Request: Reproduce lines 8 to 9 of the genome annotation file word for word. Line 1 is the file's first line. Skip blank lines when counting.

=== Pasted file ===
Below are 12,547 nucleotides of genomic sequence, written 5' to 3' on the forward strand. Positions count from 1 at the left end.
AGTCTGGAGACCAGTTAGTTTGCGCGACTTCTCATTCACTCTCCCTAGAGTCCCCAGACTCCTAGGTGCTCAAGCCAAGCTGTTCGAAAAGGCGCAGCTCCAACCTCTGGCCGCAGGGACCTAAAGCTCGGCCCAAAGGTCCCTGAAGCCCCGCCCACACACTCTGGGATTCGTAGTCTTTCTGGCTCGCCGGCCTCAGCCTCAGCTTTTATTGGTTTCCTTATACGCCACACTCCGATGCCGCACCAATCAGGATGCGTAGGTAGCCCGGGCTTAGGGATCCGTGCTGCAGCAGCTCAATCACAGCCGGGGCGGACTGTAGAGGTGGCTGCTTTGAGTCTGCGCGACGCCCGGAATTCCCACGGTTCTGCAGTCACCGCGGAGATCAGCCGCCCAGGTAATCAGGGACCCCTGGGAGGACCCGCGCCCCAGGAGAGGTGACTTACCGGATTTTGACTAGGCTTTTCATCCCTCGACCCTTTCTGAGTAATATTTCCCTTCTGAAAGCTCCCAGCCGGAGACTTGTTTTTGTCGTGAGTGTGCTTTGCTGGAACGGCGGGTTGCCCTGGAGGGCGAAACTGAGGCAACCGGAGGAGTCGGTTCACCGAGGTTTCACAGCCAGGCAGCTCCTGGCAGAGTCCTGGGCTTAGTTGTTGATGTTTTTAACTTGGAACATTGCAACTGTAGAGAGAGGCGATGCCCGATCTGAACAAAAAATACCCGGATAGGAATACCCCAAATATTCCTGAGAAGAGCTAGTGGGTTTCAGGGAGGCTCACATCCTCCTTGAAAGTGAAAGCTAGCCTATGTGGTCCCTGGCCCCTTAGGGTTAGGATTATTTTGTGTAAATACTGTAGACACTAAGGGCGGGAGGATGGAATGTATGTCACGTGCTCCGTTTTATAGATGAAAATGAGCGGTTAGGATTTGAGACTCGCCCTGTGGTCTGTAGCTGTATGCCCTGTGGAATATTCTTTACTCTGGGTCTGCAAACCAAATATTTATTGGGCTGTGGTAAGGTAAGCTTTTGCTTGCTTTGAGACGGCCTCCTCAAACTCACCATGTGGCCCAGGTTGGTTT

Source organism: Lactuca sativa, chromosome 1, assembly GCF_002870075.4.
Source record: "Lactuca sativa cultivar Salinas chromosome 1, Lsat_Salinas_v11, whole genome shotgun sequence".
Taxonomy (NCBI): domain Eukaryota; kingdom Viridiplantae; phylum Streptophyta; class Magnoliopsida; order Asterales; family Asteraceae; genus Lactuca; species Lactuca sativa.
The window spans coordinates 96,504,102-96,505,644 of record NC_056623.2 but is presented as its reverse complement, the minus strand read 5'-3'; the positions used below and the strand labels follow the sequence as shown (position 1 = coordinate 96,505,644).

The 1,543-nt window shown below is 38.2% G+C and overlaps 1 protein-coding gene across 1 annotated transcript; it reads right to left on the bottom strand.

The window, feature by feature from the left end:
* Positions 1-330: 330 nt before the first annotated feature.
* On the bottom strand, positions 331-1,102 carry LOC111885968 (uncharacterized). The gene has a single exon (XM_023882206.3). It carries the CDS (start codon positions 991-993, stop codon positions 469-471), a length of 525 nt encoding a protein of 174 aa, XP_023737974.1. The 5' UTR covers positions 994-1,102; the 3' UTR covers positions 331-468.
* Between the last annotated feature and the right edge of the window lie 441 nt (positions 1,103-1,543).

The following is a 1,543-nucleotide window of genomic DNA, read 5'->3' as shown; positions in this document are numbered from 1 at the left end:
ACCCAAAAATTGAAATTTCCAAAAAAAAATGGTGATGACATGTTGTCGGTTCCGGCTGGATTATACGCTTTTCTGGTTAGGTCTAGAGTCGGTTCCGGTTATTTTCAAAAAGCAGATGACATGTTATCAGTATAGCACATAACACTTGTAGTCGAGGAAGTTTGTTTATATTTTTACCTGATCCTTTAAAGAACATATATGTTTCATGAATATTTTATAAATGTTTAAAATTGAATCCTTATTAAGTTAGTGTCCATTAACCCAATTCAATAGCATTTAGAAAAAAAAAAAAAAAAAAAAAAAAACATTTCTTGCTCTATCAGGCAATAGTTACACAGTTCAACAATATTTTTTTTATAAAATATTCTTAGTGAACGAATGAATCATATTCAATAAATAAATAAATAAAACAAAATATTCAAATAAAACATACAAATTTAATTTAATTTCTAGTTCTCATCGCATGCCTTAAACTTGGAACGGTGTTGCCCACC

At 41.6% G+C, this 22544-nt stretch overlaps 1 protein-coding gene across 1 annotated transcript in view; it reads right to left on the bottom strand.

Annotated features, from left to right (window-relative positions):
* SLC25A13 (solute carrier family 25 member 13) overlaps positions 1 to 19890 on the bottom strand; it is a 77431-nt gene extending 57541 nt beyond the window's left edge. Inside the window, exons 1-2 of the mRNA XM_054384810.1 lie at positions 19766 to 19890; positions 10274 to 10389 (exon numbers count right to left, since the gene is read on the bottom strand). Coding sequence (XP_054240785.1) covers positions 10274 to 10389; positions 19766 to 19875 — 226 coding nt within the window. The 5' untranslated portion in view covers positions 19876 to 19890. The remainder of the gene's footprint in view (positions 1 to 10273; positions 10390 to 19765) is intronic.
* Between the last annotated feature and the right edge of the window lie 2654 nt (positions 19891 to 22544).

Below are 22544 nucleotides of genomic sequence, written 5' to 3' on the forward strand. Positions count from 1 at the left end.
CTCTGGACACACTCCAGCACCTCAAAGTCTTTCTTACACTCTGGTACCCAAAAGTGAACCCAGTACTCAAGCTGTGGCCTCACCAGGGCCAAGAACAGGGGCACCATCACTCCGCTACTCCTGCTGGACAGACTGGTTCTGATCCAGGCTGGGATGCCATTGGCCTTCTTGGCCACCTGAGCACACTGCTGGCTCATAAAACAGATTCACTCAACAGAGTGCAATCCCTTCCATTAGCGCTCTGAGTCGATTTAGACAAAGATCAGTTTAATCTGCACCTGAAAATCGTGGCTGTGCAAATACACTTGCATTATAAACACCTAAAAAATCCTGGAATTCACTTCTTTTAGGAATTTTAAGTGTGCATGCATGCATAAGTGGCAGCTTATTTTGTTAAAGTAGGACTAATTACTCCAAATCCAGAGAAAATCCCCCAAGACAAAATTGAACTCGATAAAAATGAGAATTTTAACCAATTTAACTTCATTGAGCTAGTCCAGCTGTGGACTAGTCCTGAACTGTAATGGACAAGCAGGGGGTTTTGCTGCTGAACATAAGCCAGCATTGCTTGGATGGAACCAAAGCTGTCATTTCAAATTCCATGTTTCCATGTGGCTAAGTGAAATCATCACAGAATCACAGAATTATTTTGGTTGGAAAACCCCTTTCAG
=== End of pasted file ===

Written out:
The window, feature by feature from the left end:
* Positions 1-330: 330 nt before the first annotated feature.